Breeding chicory for medicine

Published on
February 23, 2018

While chicory has clear benefits for health the plant has even greater potential. Wageningen University & Research will be leading an international research effort by companies, institutes and universities to improve the crop. New breeding techniques could enable chicory to produce components which can be used in medicine. The EU is financing the four-year project.

Chicory contains many healthy substances which can, for example, slow down the growth of fungi and bacteria. The crop is very difficult to breed using the current technologies, breeding and selection, and it is also hard to increase production of the healthy components. New breeding techniques such as Crispr-Cas can be used to develop new chicory varieties, which contain more fibres and components suitable for medicinal applications.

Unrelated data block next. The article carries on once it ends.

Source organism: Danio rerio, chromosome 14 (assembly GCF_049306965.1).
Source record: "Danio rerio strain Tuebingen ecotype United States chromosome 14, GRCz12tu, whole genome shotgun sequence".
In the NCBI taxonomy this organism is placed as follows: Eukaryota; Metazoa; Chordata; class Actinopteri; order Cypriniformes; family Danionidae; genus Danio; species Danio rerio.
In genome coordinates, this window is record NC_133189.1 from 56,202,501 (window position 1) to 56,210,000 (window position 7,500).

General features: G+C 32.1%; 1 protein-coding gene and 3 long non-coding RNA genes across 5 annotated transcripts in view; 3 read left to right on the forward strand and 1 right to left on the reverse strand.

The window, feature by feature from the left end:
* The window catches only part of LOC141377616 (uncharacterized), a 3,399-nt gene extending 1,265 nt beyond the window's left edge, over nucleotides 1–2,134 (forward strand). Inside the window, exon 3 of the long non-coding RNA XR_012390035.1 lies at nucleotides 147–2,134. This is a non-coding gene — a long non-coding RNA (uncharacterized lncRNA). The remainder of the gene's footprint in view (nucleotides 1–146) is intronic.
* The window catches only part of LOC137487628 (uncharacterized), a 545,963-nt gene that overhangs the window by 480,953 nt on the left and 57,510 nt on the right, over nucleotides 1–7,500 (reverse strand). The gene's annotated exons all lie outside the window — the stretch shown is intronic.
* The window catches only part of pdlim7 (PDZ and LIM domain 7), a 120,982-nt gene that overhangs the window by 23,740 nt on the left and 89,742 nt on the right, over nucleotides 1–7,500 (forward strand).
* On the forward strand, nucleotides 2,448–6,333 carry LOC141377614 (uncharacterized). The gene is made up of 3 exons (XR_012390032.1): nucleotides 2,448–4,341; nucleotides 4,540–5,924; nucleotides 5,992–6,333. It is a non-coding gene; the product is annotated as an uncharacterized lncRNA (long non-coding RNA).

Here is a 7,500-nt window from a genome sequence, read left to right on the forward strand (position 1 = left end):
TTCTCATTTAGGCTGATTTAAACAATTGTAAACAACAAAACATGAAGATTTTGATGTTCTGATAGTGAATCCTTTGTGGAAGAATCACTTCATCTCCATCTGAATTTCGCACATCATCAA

Benefits digestion

Chicory is a crop that is similar to sugar beet and related to endive. At the moment, it is mainly being bred for inulin, which is valuable as a dietary fibre and sweetener. Inulin is often processed in bread and dairy products because of the way it benefits digestion, for instance.

Improving the plant

In addition to bioactive components, the research will also study how to improve the crop architecture – the so-called design of a crop. Another research goal is to develop better chicory breeding programmes.

The research is financed as part of the EU’s Horizon 2020 programme to the tune of 7.3 million euros for a period of over four years. The activities and results of the so-called CHIC programme will be available via the website of the project.


The research partners are: